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Gun lobby has squelched injury prevention research, doctors charge

December 21, 2012|By Karen Kaplan
  • Two doctors who used to conduct research on preventing injuries and deaths due to firearms accuse the gun lobby of squelching such research in a new Viewpoint in JAMA.
Two doctors who used to conduct research on preventing injuries and deaths… (Photo by Chip Somodevilla/Getty…)

One week after 20-year-old Adam Lanza used guns to kill 20 first-graders and seven adults before shooting himself, two physicians published a Viewpoint article in the Journal of the American Medical Assn. asking what the medical and public health community can do to prevent massacres like the one at Sandy Hook Elementary in Newtown, Conn., from being repeated.

“What actions can the nation take to prevent more such acts from happening, or at least limit their severity?” they wrote. “More broadly, what can be done to reduce the number of US residents who die each year from firearms, currently more than 31,000 annually?”

These are trick questions. If you keep reading, you’ll learn that the gun lobby and members of Congress who share its views have made a concerted effort to stifle research on preventing injuries and deaths that are due to guns.

Both authors – Dr. Arthur L. Kellermann of RAND and Dr. Frederick P. Rivara of the University of Washington – were actively studying these issues between 1985 and 1997. But that work came to an abrupt halt after “pro-gun members of Congress mounted an all-out effort to eliminate the National Center for Injury Prevention and Control at the Centers for Disease Control and Prevention,” they write.

The Center survived, but the CDC budget was cut by $2.6 million – “precisely the amount the agency had spent on firearm injury research the previous year.” And lest anyone miss the message, the budget included this admonition: “None of the funds made available for injury prevention and control at the Centers for Disease Control and Prevention may be used to advocate or promote gun control.”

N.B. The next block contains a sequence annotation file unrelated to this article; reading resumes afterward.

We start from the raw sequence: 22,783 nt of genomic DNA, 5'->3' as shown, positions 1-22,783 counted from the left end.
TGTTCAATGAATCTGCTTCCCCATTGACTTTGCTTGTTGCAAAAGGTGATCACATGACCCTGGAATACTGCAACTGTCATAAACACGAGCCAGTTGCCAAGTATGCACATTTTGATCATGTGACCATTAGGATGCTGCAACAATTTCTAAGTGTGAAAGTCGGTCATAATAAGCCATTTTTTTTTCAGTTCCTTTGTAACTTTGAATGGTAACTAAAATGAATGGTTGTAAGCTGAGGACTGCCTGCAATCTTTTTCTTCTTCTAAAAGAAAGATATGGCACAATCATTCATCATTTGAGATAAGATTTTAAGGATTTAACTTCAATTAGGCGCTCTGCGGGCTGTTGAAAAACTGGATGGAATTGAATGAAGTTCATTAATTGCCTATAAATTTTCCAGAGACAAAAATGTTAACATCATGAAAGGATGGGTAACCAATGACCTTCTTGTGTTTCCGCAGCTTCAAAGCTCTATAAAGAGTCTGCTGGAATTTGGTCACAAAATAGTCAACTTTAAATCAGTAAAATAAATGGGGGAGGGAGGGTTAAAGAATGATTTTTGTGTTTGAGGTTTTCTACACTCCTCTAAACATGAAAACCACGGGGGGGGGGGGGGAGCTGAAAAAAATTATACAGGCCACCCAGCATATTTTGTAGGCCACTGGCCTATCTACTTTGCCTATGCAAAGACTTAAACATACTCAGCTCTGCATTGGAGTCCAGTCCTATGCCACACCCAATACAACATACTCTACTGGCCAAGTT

Kellermann and Rivara pick up the story from there:

“Precisely what was or was not permitted under the clause was unclear,” they wrote. “But no federal employee was willing to risk his or her career or the agency’s funding to find out.” In short order, research in the field “dried up.”

The National Institutes of Health became a target of a similar attack after the 2009 publication of a study that sought to answer the question of “whether carrying a gun increases or decreases the risk of a firearm assault,” as the doctors put it. The study was funded by an arm of the NIH, the National Institute on Alcohol Abuse and Alcoholism. As thanks, Kellermann and Rivara wrote, “Congress extended the restrictive language it had previously applied to the CDC to all Department of Health and Human Services agencies, including the National Institutes of Health.”

So today, as the nation searches for answers after a massacre that riveted the nation, the medical research community has little to offer. But it didn’t have to be that way, the doctors argued:

“Injury prevention research can have real and lasting effects. Over the last 20 years, the number of Americans dying in motor vehicle crashes has decreased by 31%. Deaths from fires and drowning have been reduced even more, by 38% and 52%, respectively. This progress was achieved without banning automobiles, swimming pools, or matches.”

By their tally, more than 427,000 Americans have died of gunshot wounds since Congress implemented its first research ban in 1997. “To put these numbers in context, during the same time period, 4,586 Americans lost their lives in combat in Iraq and Afghanistan.”

And the gun lobby isn’t resting, the doctors warn. Their latest push is to pass state laws that would put healthcare providers at risk of losing their licenses if they ask their patients about guns or even discuss firearm safety. 

One such law – HB 155 – was passed in Florida last year, but a federal judge has issued a preliminary injunction to stop it from taking effect while the matter plays itself out in the courts. Seven other states are considering similar bills.

“The United States has long relied on public health science to improve the safety, health, and lives of its citizens,” Kellermann and Rivara conclude. “Perhaps the same straightforward, problem-solving approach that worked well in other circumstances can help the nation meet the challenge of firearm violence. Otherwise, the heartache that the nation and perhaps the world is feeling over the senseless gun violence in Newtown will likely be repeated, again and again.”

You can read the Viewpoint on the JAMA website.

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